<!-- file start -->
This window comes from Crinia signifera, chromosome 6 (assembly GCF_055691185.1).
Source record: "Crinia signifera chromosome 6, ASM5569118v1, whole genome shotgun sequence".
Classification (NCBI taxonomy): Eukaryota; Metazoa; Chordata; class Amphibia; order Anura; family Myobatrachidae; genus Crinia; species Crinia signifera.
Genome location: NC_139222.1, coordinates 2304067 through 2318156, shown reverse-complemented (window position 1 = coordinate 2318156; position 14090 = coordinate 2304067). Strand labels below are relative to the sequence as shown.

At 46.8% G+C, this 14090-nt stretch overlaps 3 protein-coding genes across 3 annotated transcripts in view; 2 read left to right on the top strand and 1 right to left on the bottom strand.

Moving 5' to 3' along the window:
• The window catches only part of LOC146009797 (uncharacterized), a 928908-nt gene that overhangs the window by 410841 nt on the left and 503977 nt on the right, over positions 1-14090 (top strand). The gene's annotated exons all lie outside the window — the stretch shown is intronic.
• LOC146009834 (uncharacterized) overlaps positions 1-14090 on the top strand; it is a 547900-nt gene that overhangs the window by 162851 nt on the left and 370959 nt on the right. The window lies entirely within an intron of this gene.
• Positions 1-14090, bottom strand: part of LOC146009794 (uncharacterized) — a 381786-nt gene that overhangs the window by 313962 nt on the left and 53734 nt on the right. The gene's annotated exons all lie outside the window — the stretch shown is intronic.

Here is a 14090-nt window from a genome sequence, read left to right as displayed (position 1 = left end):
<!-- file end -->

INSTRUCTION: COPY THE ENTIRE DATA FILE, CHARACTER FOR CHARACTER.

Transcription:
This window comes from Crinia signifera, chromosome 6 (assembly GCF_055691185.1).
Source record: "Crinia signifera chromosome 6, ASM5569118v1, whole genome shotgun sequence".
Classification (NCBI taxonomy): Eukaryota; Metazoa; Chordata; class Amphibia; order Anura; family Myobatrachidae; genus Crinia; species Crinia signifera.
Genome location: NC_139222.1, coordinates 2304067 through 2318156, shown reverse-complemented (window position 1 = coordinate 2318156; position 14090 = coordinate 2304067). Strand labels below are relative to the sequence as shown.

At 46.8% G+C, this 14090-nt stretch overlaps 3 protein-coding genes across 3 annotated transcripts in view; 2 read left to right on the top strand and 1 right to left on the bottom strand.

Moving 5' to 3' along the window:
• The window catches only part of LOC146009797 (uncharacterized), a 928908-nt gene that overhangs the window by 410841 nt on the left and 503977 nt on the right, over positions 1-14090 (top strand). The gene's annotated exons all lie outside the window — the stretch shown is intronic.
• LOC146009834 (uncharacterized) overlaps positions 1-14090 on the top strand; it is a 547900-nt gene that overhangs the window by 162851 nt on the left and 370959 nt on the right. The window lies entirely within an intron of this gene.
• Positions 1-14090, bottom strand: part of LOC146009794 (uncharacterized) — a 381786-nt gene that overhangs the window by 313962 nt on the left and 53734 nt on the right. The gene's annotated exons all lie outside the window — the stretch shown is intronic.

Here is a 14090-nt window from a genome sequence, read left to right as displayed (position 1 = left end):